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Discussion Starter · #1 ·
The reference book I was reading noted that when the Russians introduced their "D" cartridge the Finns enlarged the chambers of their rifles to fire it and identified the rifles that had been modified with a "D" on the barrel. I assume that by enlarging the chamber the author meant that the area of the chamber was enlarged where the neck of the cartridge would be was enlarged to take the new, larger diameter bullet. However, it seems that the bores of the rifles remained closer to .30 caliber. Certainly my M39 has a bore pretty close to .308. So, did the Finns also include a "forcing cone" or some other device to "squeeze" the larger round to size? Wasn't/isn't there a chance for excessive pressure if they didn't? Lastly, would there have been some accuracy degradation in "Squeezing" the bullet. (I'm new to this rifle. Give me a couple months with it - and decent ammo and weather - and I hope to find out about accuracy on my own. Right now all I can say is that there seems to be potential there.)
 

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Mr. Flashy Pants
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The "D" cartridge is the Finnish D166 and the throat was enlarged to accept this bullet which has a bigger ogive, not a larger diameter. Because the D166 bullet is larger than the Soviet bullet the rifles could also shoot captured ammo. The work on the guns was prompted by changes in Finnish ammo and the mark is based on their cartridge, not the Soviets.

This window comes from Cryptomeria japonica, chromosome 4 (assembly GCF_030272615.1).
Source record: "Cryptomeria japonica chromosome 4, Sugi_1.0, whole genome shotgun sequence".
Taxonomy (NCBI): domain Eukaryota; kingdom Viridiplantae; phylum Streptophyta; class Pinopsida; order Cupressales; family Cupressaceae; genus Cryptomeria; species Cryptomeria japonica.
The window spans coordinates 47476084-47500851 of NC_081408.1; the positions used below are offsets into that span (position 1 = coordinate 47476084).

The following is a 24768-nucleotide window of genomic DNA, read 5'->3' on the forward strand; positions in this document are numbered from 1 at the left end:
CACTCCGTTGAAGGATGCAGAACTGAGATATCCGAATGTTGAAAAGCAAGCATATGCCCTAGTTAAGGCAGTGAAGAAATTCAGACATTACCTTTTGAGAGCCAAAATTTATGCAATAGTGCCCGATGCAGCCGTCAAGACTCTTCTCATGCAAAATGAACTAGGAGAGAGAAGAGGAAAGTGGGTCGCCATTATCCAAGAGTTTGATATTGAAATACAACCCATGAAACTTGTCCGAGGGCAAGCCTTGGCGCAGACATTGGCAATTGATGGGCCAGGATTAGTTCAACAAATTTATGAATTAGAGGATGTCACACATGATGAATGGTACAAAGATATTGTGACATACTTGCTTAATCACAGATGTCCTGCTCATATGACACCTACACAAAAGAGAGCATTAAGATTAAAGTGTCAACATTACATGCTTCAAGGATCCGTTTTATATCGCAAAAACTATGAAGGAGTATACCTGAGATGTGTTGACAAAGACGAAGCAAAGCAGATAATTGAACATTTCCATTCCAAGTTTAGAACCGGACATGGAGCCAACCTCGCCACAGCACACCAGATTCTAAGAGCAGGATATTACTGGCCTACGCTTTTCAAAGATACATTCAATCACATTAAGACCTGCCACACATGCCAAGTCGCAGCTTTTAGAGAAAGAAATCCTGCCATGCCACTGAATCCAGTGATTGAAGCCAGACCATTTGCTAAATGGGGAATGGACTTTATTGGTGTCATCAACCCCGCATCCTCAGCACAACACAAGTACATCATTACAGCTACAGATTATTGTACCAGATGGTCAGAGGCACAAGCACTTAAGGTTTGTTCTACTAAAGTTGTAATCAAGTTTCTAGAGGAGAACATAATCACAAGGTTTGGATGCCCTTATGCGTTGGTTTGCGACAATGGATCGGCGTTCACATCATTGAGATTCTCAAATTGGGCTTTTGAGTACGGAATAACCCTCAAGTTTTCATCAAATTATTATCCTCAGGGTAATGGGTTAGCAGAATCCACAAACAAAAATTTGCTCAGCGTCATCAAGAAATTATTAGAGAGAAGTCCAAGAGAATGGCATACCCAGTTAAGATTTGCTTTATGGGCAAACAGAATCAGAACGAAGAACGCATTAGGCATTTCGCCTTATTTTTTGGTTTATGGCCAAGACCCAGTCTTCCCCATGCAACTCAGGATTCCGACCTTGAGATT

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Ogives?

The "D" cartridge is the Finnish D166 and the throat was enlarged to accept this bullet which has a bigger ogive, not a larger diameter. Because the D166 bullet is larger than the Soviet bullet the rifles could also shoot captured ammo. The work on the guns was prompted by changes in Finnish ammo and the mark is based on their cartridge, not the Soviets.[/quote]

7.62x54r, Forgive my ignorance, but this brings up something I've never been able to figure out for sure and because of it, I've never shot any of my [SA]-marked rifles.

Can I feed just any old 7.62x54r ammunition I can find through all of my Mosins or do I need to be careful about what I use for safety reasons?

If I can feed them all the same thing......paramedic school ends next month so I will finally have time to go to the range again and I'll definitely be shooting the Finn rifles.

I like that word "ogive". I had to look up the definition (used Wikipedia) and I still haven't figured out exactly how it is measured. I'm not sure how a larger ogive would look compared to the original one.

Thanks,
Annie
 

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Think of a bullet, base to tip: the ogive on a D166 is closer to the tip than other bullets (it's a heavier slug, so the ogive is moved forward to accomodate additional weight). The ogive is the part of the bullet that first contacts the rifling on the way down the bore.
 
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Discussion Starter · #8 ·
You can feed all the Russian Imperial and all the Soviet rifles with Light Ball (148 Gr.).
You can feed all the Soviet rifles with Heavy Ball.

The Finns are more complicated.
Actually I have/had Annie Oakley concern. My Finn m39 has a bore diameter that's pretty close to .308. I wanted to make sure it's safe to shoot the Russian in it, and an interest in the effect on accuracy and barrel wear. So I take it I can shoot Russian Light ball, but stay away from the Russian Heavy.

Now if I can tame the M-44. Especially if I have any of that Russian Heavy Ball
 
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